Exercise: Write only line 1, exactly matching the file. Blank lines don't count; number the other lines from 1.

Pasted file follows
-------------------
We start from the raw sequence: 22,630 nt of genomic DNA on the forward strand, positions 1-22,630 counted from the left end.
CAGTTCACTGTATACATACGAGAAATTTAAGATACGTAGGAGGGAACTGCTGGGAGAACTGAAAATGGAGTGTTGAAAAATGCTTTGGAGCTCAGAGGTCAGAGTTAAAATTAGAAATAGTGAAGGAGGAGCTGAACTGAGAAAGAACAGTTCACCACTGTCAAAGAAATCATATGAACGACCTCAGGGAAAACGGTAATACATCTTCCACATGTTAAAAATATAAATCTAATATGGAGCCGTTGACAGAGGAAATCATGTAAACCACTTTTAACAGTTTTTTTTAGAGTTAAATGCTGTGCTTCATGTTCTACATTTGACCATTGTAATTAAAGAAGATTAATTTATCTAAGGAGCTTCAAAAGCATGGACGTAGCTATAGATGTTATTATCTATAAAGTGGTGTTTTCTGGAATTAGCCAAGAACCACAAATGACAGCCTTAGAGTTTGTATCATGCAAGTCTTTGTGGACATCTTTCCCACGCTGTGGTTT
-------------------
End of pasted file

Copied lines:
We start from the raw sequence: 22,630 nt of genomic DNA on the forward strand, positions 1-22,630 counted from the left end.